The Truth About Being Disabled at the Savannah College of Art and Design
No amount of expressing to SCAD that I couldn’t function without special accommodations or showing them how my joints stiffened in the cold or revealing to them that I had visible holes in my skin could make them budge all of my junior year and into my senior year. I still wasn’t disabled enough for them and was still prompted to function just like all of the other students.
I have a disability.
I’ve had this disability for two years and developed it while I was in college.
But in the days I spent dreaming (manifesting) about my future life traveling the world, booking celebrity clients, and being my own boss I never pictured having a disability.
The wake-up call comes when your disability comes hurtling at you at full speed when you were perfectly healthy before it. You have to stop and think about what’s really a priority when life itself is a risk because of your health. And the worst part of it is when you surround yourself with able-bodied people, who knew you pre-disability but don’t understand what you’re going through now.
My disability didn’t become debilitating until my senior year of college, just a few months ago. I was living in an apartment that I couldn’t afford, working a work-study job that didn’t pay enough (but was offered to me through my school, go figure). The only thing I had were a few solid friends that supported me during my darkest days when I was physically unable to feed myself due to the numbing pain of psoriatic arthritis. Or needed to get places, but wasn’t able to walk. Or when I ran out of my medication. Without them, I don’t think I’d be here.
It’s tough being in college. But being in college with a disability is an entirely different level of struggling that not many people can relate to. I went to the Savannah College of Art and Design and studied at the Savannah, Atlanta, and Hong Kong campuses. Out of the three campuses, the Atlanta campus was the most helpful towards my disability and the most understanding. However, the other two campuses were stubborn in providing mental health and physical disability services due to the lack of resources, shortage of counselors, and an uncontrollable increase in student suicides. When I was noticing that my mental health was rapidly declining, I reached out to student services in Hong Kong while I was abroad in the fall of 2017. I was told that I’d have to pay $500 HKD (only at around $70 USD, but with $500 HKD, I could eat many meals for a week) and undetermined bus fare to an unfamiliar area in order to receive possible mental health treatment. There was nothing they could do for me at SCAD.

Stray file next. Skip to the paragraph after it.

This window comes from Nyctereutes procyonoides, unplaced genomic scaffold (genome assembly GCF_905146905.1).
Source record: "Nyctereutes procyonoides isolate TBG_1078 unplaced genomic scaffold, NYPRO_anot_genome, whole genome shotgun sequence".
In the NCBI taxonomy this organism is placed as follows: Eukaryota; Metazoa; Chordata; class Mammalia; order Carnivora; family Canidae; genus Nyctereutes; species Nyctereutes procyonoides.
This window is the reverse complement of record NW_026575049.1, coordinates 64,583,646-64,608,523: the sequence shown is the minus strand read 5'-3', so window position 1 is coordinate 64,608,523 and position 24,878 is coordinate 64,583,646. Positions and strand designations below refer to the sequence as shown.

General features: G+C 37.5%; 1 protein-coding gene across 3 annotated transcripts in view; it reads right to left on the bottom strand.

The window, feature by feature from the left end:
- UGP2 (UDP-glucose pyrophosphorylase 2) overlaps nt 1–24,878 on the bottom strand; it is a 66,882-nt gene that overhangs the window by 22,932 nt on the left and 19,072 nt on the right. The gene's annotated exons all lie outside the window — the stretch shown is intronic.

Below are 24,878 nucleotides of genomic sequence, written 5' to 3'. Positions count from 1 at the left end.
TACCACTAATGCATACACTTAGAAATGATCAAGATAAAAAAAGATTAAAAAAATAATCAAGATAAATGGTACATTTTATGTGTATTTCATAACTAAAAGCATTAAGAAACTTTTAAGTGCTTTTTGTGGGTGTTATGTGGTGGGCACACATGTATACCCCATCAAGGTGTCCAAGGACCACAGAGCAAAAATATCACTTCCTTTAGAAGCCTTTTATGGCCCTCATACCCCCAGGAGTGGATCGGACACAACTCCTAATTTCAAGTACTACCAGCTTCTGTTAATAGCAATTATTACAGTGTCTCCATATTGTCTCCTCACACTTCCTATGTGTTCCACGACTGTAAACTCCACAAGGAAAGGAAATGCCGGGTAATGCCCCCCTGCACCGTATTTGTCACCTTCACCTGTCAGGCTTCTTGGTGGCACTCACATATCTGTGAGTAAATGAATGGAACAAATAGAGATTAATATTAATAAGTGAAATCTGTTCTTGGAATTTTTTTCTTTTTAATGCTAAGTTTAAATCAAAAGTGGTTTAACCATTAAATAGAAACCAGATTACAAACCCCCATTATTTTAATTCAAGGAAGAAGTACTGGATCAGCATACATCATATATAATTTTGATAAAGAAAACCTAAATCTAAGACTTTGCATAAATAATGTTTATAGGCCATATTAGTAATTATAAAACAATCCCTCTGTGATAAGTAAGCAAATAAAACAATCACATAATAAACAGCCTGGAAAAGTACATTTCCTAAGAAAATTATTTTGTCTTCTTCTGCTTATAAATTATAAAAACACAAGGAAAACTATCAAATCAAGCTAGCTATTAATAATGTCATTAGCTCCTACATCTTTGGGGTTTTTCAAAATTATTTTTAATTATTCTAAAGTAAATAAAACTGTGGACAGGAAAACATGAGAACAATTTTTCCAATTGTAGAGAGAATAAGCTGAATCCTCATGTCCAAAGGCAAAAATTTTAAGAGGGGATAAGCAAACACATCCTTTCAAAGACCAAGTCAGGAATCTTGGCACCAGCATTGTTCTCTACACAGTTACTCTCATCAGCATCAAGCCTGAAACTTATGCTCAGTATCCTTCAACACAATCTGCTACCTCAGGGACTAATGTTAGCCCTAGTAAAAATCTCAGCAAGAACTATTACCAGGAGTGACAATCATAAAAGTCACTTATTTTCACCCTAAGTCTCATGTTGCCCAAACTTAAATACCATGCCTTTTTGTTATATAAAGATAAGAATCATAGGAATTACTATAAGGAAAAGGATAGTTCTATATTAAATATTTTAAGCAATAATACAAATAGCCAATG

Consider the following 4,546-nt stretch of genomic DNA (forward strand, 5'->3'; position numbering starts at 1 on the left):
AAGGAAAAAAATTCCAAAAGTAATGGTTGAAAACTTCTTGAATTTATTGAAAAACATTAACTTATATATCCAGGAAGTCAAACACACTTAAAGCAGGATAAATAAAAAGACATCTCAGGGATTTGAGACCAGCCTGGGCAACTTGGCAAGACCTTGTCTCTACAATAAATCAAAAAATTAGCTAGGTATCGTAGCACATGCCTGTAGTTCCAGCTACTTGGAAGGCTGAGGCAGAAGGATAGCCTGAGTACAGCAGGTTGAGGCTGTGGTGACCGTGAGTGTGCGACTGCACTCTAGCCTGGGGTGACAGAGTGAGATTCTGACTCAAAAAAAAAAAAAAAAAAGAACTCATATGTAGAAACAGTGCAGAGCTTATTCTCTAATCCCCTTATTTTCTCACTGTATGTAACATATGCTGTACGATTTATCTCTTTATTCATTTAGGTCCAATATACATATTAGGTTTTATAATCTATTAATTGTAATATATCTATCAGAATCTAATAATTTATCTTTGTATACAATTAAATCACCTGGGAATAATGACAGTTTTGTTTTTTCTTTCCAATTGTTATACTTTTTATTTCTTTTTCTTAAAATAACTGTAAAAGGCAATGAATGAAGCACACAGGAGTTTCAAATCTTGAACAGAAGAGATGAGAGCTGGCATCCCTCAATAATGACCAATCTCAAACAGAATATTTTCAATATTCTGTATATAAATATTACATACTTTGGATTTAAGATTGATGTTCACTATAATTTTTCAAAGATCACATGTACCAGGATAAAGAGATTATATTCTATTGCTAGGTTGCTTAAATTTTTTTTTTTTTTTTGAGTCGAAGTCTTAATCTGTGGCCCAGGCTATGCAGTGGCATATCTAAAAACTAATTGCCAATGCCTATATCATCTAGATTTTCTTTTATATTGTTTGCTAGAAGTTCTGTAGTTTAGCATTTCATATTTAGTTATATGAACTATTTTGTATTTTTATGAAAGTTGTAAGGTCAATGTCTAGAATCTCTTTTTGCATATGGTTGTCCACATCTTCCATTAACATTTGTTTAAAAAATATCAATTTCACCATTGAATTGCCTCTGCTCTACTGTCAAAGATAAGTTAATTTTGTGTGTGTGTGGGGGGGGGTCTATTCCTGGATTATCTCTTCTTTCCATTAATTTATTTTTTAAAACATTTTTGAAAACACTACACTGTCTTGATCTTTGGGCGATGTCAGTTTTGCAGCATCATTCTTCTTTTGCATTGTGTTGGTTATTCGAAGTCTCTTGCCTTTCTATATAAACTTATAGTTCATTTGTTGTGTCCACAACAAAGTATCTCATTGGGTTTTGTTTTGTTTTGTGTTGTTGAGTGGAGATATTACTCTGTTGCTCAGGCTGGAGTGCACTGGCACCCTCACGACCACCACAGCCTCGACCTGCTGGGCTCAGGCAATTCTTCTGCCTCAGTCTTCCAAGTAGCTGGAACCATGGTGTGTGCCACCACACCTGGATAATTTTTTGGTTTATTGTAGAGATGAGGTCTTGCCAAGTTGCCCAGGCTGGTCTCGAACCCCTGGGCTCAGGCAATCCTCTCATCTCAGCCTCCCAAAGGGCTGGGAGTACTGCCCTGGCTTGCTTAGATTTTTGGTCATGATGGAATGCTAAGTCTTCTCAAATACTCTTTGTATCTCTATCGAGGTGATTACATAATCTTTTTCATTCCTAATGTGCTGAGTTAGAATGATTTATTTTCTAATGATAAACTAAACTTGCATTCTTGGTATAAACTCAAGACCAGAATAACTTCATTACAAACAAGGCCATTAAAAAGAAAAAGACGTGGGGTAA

By the end of the semester, I’d developed both psoriatic arthritis and Generalized Anxiety Disorder from stress.
When I returned to Savannah from Hong Kong, SCAD even claimed I “wasn’t disabled enough” to receive special accommodations due to my disability being relatively invisible because it is both an autoimmune disease and a skin condition (on top of the anxiety), but not all psoriasis patches are visible. Yes, I could still walk on my own, but not without the assistance of handrails. Yes, I could live with others, but I was at risk for contracting diseases from using communal spaces because of my weakened immune system. Yes, the dorm was sufficient, but with the inability to decompress after a hard day of classes, my psoriasis would only flare to the point of me blacking out in the dorm room, and I had nowhere to turn.
No amount of expressing to SCAD that I couldn’t function without special accommodations or showing them how my joints stiffened in the cold or revealing to them that I had visible holes in my skin could make them budge all of my junior year and into my senior year. I still wasn’t disabled enough and was still prompted to function just like all of the other students.